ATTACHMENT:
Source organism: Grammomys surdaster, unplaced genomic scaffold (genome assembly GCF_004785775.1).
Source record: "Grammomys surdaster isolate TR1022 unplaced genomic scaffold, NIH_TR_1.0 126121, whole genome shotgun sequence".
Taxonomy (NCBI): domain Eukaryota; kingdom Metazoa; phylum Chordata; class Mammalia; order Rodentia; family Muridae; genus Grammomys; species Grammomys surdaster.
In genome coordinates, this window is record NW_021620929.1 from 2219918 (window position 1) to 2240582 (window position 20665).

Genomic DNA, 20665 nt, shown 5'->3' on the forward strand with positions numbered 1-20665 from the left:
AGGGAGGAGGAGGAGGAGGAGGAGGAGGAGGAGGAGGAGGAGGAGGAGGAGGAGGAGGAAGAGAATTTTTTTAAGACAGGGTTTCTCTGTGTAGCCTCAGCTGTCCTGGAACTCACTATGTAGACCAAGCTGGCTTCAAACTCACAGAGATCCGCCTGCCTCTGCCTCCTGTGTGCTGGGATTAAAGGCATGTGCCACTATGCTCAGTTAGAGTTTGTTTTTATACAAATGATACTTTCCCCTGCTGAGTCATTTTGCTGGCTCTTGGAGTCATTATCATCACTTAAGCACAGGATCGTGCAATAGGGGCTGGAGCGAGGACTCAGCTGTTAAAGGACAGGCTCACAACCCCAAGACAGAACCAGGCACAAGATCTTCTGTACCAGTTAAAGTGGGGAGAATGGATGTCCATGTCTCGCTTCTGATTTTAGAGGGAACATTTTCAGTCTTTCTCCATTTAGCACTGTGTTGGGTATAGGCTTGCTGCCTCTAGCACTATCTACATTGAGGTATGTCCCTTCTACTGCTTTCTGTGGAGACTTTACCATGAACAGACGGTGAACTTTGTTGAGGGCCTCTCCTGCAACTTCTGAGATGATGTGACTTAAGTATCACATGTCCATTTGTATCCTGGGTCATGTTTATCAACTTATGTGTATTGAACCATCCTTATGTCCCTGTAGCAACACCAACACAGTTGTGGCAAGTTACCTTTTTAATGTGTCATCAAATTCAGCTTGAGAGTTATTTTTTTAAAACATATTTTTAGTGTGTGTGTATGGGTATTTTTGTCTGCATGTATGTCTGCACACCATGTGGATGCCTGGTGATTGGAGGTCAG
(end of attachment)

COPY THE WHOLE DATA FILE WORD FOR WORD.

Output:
Source organism: Grammomys surdaster, unplaced genomic scaffold (genome assembly GCF_004785775.1).
Source record: "Grammomys surdaster isolate TR1022 unplaced genomic scaffold, NIH_TR_1.0 126121, whole genome shotgun sequence".
Taxonomy (NCBI): domain Eukaryota; kingdom Metazoa; phylum Chordata; class Mammalia; order Rodentia; family Muridae; genus Grammomys; species Grammomys surdaster.
In genome coordinates, this window is record NW_021620929.1 from 2219918 (window position 1) to 2240582 (window position 20665).

Genomic DNA, 20665 nt, shown 5'->3' on the forward strand with positions numbered 1-20665 from the left:
AGGGAGGAGGAGGAGGAGGAGGAGGAGGAGGAGGAGGAGGAGGAGGAGGAGGAGGAGGAAGAGAATTTTTTTAAGACAGGGTTTCTCTGTGTAGCCTCAGCTGTCCTGGAACTCACTATGTAGACCAAGCTGGCTTCAAACTCACAGAGATCCGCCTGCCTCTGCCTCCTGTGTGCTGGGATTAAAGGCATGTGCCACTATGCTCAGTTAGAGTTTGTTTTTATACAAATGATACTTTCCCCTGCTGAGTCATTTTGCTGGCTCTTGGAGTCATTATCATCACTTAAGCACAGGATCGTGCAATAGGGGCTGGAGCGAGGACTCAGCTGTTAAAGGACAGGCTCACAACCCCAAGACAGAACCAGGCACAAGATCTTCTGTACCAGTTAAAGTGGGGAGAATGGATGTCCATGTCTCGCTTCTGATTTTAGAGGGAACATTTTCAGTCTTTCTCCATTTAGCACTGTGTTGGGTATAGGCTTGCTGCCTCTAGCACTATCTACATTGAGGTATGTCCCTTCTACTGCTTTCTGTGGAGACTTTACCATGAACAGACGGTGAACTTTGTTGAGGGCCTCTCCTGCAACTTCTGAGATGATGTGACTTAAGTATCACATGTCCATTTGTATCCTGGGTCATGTTTATCAACTTATGTGTATTGAACCATCCTTATGTCCCTGTAGCAACACCAACACAGTTGTGGCAAGTTACCTTTTTAATGTGTCATCAAATTCAGCTTGAGAGTTATTTTTTTAAAACATATTTTTAGTGTGTGTGTATGGGTATTTTTGTCTGCATGTATGTCTGCACACCATGTGGATGCCTGGTGATTGGAGGTCAG